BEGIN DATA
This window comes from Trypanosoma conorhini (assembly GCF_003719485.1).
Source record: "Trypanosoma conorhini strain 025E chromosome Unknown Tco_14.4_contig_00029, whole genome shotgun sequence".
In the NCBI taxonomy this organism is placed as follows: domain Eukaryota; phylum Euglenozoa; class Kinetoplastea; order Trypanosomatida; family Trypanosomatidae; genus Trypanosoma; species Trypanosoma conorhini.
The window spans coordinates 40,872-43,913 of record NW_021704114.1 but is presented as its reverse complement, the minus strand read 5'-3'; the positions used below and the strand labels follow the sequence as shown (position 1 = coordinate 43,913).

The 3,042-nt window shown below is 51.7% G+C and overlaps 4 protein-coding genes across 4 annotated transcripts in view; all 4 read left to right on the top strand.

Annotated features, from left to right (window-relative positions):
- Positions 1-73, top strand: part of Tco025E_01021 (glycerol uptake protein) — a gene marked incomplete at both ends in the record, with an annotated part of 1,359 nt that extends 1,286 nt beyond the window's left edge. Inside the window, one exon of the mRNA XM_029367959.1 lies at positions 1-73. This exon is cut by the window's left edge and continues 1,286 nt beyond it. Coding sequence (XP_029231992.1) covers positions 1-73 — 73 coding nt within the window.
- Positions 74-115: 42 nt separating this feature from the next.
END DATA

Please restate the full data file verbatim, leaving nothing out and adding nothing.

This window comes from Trypanosoma conorhini (assembly GCF_003719485.1).
Source record: "Trypanosoma conorhini strain 025E chromosome Unknown Tco_14.4_contig_00029, whole genome shotgun sequence".
In the NCBI taxonomy this organism is placed as follows: domain Eukaryota; phylum Euglenozoa; class Kinetoplastea; order Trypanosomatida; family Trypanosomatidae; genus Trypanosoma; species Trypanosoma conorhini.
The window spans coordinates 40,872-43,913 of record NW_021704114.1 but is presented as its reverse complement, the minus strand read 5'-3'; the positions used below and the strand labels follow the sequence as shown (position 1 = coordinate 43,913).

The 3,042-nt window shown below is 51.7% G+C and overlaps 4 protein-coding genes across 4 annotated transcripts in view; all 4 read left to right on the top strand.

Annotated features, from left to right (window-relative positions):
- Positions 1-73, top strand: part of Tco025E_01021 (glycerol uptake protein) — a gene marked incomplete at both ends in the record, with an annotated part of 1,359 nt that extends 1,286 nt beyond the window's left edge. Inside the window, one exon of the mRNA XM_029367959.1 lies at positions 1-73. This exon is cut by the window's left edge and continues 1,286 nt beyond it. Coding sequence (XP_029231992.1) covers positions 1-73 — 73 coding nt within the window.
- Positions 74-115: 42 nt separating this feature from the next.